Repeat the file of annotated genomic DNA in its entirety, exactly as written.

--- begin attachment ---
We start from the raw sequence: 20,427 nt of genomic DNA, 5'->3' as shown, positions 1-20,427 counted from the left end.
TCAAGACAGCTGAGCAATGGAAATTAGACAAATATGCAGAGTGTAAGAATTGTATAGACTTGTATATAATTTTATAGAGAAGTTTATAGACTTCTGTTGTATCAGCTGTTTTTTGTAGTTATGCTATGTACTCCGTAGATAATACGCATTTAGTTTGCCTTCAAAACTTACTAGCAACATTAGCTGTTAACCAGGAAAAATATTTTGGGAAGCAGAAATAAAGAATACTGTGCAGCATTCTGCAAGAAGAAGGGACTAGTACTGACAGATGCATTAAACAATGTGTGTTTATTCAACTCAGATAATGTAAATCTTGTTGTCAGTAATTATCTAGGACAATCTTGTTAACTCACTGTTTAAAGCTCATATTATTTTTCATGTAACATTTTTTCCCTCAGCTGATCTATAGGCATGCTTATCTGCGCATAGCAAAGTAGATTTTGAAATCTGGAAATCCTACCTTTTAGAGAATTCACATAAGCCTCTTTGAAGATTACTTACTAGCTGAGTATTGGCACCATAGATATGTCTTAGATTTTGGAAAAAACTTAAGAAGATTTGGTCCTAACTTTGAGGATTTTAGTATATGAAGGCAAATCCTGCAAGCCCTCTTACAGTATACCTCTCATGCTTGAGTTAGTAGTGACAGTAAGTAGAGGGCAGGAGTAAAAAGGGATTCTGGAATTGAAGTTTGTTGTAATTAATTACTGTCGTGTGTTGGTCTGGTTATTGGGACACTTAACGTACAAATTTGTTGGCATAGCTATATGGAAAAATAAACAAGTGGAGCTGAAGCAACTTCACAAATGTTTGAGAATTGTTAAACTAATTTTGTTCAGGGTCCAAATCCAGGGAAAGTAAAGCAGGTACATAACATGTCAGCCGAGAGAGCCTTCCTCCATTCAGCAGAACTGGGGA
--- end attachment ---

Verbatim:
We start from the raw sequence: 20,427 nt of genomic DNA, 5'->3' as shown, positions 1-20,427 counted from the left end.
TCAAGACAGCTGAGCAATGGAAATTAGACAAATATGCAGAGTGTAAGAATTGTATAGACTTGTATATAATTTTATAGAGAAGTTTATAGACTTCTGTTGTATCAGCTGTTTTTTGTAGTTATGCTATGTACTCCGTAGATAATACGCATTTAGTTTGCCTTCAAAACTTACTAGCAACATTAGCTGTTAACCAGGAAAAATATTTTGGGAAGCAGAAATAAAGAATACTGTGCAGCATTCTGCAAGAAGAAGGGACTAGTACTGACAGATGCATTAAACAATGTGTGTTTATTCAACTCAGATAATGTAAATCTTGTTGTCAGTAATTATCTAGGACAATCTTGTTAACTCACTGTTTAAAGCTCATATTATTTTTCATGTAACATTTTTTCCCTCAGCTGATCTATAGGCATGCTTATCTGCGCATAGCAAAGTAGATTTTGAAATCTGGAAATCCTACCTTTTAGAGAATTCACATAAGCCTCTTTGAAGATTACTTACTAGCTGAGTATTGGCACCATAGATATGTCTTAGATTTTGGAAAAAACTTAAGAAGATTTGGTCCTAACTTTGAGGATTTTAGTATATGAAGGCAAATCCTGCAAGCCCTCTTACAGTATACCTCTCATGCTTGAGTTAGTAGTGACAGTAAGTAGAGGGCAGGAGTAAAAAGGGATTCTGGAATTGAAGTTTGTTGTAATTAATTACTGTCGTGTGTTGGTCTGGTTATTGGGACACTTAACGTACAAATTTGTTGGCATAGCTATATGGAAAAATAAACAAGTGGAGCTGAAGCAACTTCACAAATGTTTGAGAATTGTTAAACTAATTTTGTTCAGGGTCCAAATCCAGGGAAAGTAAAGCAGGTACATAACATGTCAGCCGAGAGAGCCTTCCTCCATTCAGCAGAACTGGGGA